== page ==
Offline Herkules

Senior Member




Friendly fire isn't friendly!


« Reply #21 - Posted 2003-05-06 14:07:43 »

Quote

Would you dare go with Java3D in a real commercial game project that requires some amount of performance and that you are responsible for? Are you that confident in that the API can be tuned to perform well enough on the computers of average consumers?


For a common, mainstream project? No. But I also wouldn't dare to start with OpenGL neither. I'd buy RenderWare as most companies do.


HARDCODE    --     DRTS/FlyingGuns/JPilot/JXInput  --    skype me: joerg.plewe
Offline William

Junior Member




No Exit


« Reply #22 - Posted 2003-05-06 15:39:57 »

Actually, I would guess that more companies use Director than Renderware for games. Sure, they're not making AAA-titles, but their games are still sensitive to performance issues since they have to run on typical office computers rather than on the monster machines of hardcore gamers.
Offline Breakfast

Senior Member




for great justice!


« Reply #23 - Posted 2003-05-06 18:42:24 »

Director? Ouch.
Offline Javaholic

Senior Newbie





« Reply #24 - Posted 2003-05-07 20:43:54 »

Unlike most, I started in Java, and I am now trying to learn C++.  I don't plan on leaving Java completely, but knowing both would be realy useful skill in the programming industry.
Offline mill

Junior Member




popcorn freak


« Reply #25 - Posted 2003-05-08 07:05:55 »

Quote
Has any of you thought about going back to C/C++?


i go back and forth. for instance, i have to write a heap manager in C and some other stuff in VB; it's up to the client.

Offline Backmask

Junior Member




586: The average IQ needed to understand a PC


« Reply #26 - Posted 2003-05-08 07:40:39 »

Quote

Has any of you thought about going back to C/C++?


I use the language that meet my projects requirements the best.  Mostly Java at home, but also C/C++ and VB and even some old nice pascal some time. At work it is most VB and Java.

My choice of Game programing language has changed alot during the years. As for now I use Java, and that is not thanks to the game friendly none existens game apis but mainly because I like the language and large part of the api:s. And with LWJGL you can build a high performence game in Java so I can't see in a near future that I will move from Java to another language.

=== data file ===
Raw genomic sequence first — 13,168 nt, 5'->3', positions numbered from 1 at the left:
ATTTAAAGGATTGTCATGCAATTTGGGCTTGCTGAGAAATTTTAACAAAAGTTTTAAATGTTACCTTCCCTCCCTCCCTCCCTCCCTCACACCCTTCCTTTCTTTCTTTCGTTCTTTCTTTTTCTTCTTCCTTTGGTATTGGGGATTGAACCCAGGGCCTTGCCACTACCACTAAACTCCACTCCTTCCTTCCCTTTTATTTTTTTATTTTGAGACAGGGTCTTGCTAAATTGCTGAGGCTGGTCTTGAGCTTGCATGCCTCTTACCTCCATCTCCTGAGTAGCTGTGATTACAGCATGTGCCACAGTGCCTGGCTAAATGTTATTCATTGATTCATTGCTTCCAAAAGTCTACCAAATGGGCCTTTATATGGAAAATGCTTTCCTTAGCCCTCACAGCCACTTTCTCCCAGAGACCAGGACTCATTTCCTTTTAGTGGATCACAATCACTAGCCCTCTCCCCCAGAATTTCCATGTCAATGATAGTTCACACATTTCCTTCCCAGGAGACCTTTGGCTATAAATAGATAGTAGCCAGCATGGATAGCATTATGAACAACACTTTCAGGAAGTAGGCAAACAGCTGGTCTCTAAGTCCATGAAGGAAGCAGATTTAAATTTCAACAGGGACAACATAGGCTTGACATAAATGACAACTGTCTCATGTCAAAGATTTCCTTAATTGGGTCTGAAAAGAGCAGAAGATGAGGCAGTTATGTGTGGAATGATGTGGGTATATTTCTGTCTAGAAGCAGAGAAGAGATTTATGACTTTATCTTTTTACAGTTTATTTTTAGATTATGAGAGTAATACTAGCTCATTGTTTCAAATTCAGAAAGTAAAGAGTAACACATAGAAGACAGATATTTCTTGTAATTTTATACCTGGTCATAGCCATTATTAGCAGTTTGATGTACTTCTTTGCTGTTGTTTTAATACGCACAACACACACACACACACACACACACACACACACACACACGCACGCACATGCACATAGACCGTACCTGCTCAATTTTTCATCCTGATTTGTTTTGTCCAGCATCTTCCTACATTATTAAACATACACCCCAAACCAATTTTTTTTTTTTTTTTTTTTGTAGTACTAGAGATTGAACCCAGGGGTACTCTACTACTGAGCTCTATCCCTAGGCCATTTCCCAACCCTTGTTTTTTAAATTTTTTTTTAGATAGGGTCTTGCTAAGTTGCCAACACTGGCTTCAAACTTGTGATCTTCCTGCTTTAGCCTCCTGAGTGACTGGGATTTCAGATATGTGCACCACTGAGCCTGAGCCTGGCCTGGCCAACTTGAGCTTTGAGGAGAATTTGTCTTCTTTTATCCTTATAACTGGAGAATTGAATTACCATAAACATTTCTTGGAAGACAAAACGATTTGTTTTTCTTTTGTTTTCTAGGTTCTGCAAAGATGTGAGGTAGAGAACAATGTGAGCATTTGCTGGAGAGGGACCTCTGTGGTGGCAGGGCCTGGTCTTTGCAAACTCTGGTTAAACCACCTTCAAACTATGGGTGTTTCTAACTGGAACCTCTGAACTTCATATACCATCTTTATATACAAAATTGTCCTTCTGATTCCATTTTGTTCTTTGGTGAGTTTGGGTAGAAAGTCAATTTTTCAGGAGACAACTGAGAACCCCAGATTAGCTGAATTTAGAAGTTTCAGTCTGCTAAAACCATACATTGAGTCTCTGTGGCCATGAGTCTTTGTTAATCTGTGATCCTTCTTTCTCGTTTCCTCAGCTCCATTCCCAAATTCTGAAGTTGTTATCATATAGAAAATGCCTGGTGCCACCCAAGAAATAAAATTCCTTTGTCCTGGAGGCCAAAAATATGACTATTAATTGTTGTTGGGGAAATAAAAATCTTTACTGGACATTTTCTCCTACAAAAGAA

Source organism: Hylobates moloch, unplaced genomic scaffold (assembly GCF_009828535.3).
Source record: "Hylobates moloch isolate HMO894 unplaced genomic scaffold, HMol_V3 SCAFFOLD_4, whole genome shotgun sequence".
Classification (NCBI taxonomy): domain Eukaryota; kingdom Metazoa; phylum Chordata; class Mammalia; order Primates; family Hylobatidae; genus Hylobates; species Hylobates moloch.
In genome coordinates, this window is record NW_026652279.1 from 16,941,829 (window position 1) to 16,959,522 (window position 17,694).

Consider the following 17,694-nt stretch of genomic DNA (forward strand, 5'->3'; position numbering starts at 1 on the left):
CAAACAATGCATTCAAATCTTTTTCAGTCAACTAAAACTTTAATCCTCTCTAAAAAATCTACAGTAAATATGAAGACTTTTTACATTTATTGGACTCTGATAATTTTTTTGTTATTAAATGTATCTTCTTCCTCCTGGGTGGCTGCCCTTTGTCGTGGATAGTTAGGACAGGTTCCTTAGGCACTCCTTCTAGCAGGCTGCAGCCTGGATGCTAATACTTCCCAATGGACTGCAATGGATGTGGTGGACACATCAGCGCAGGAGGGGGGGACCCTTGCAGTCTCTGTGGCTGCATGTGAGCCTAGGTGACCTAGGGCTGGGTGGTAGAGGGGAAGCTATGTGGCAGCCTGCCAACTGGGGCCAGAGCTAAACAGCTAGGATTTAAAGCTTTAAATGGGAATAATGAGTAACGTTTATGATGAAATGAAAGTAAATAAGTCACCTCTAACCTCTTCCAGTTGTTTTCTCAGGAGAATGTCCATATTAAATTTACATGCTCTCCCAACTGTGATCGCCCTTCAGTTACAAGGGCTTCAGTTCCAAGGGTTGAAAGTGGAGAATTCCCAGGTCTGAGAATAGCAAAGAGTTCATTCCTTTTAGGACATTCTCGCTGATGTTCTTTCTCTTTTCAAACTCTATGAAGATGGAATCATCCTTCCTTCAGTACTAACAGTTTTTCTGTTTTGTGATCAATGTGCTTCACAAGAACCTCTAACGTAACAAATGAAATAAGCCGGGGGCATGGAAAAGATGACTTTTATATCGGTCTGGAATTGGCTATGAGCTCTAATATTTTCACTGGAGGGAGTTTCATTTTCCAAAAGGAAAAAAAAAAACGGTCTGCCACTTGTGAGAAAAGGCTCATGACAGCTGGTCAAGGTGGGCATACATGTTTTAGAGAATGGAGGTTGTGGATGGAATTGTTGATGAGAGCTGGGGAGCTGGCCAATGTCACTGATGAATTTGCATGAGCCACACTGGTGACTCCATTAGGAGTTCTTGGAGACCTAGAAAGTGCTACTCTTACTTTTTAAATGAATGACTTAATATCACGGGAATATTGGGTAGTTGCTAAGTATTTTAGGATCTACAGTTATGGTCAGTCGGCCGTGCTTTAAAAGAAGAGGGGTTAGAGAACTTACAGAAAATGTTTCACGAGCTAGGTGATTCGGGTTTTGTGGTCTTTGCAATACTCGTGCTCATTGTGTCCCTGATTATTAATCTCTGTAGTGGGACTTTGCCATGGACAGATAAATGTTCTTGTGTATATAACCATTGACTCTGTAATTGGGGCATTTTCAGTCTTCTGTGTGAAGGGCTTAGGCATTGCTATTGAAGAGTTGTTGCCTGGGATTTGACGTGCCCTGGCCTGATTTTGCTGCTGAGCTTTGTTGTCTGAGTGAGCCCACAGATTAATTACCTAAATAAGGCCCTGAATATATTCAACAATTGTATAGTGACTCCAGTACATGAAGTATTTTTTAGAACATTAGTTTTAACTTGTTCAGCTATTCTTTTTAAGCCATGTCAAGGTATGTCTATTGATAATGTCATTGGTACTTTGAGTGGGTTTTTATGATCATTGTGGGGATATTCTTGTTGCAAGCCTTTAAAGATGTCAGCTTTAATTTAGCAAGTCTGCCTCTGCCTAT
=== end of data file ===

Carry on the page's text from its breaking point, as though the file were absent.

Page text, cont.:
Offline erikd

JGO Ninja


Medals: 16
Projects: 4
Exp: 14 years


Maximumisness


« Reply #27 - Posted 2003-05-09 05:26:09 »

Quote
and some other stuff in VB

Ouch.
Currently, at work I have to do a project in VB too. Man, VB is really a foul smelling garbage bin of rotten uglyness that you have to make look cute.

Oh right, we were talking about C  Grin
The best thing going for C/C++ for creating games is that there are tons of good game API's and game engines and such, but other than that I feel it's rather legacy, error prone and on the long run expensive because of that.
I also believe that the transition to Java would become easier if we would create native bindings to some of those libraries (JRenderWare anyone?  Wink)

Offline nickdotjava

Junior Member




I have fallen to the dark side. &nbsp;I'm using DX9


« Reply #28 - Posted 2003-05-23 20:33:23 »

I won't be going back to C/C++ for a while, particularly because the online C/C++ gaming community is no where near as friendly as the Java community.  They insult anyone who has a newbie question.  As a result, I gave up on writing games in C++ (after I finished Shmetris, a tetris clone) and moved to Java.  I have to say that everyone at java-gaming.org has been very helpful.  The community really helps.


-Nick

"Oh ya, that's trivial.  I should have it done in an hour."
Offline nickdotjava

Junior Member




I have fallen to the dark side. &nbsp;I'm using DX9


« Reply #29 - Posted 2003-05-25 03:57:10 »

I visited renderware.com and am unsure of what exactly it is.  Is it a completely new programming language?  Is it an IDE?  Or a project management software?

-Nick

"Oh ya, that's trivial.  I should have it done in an hour."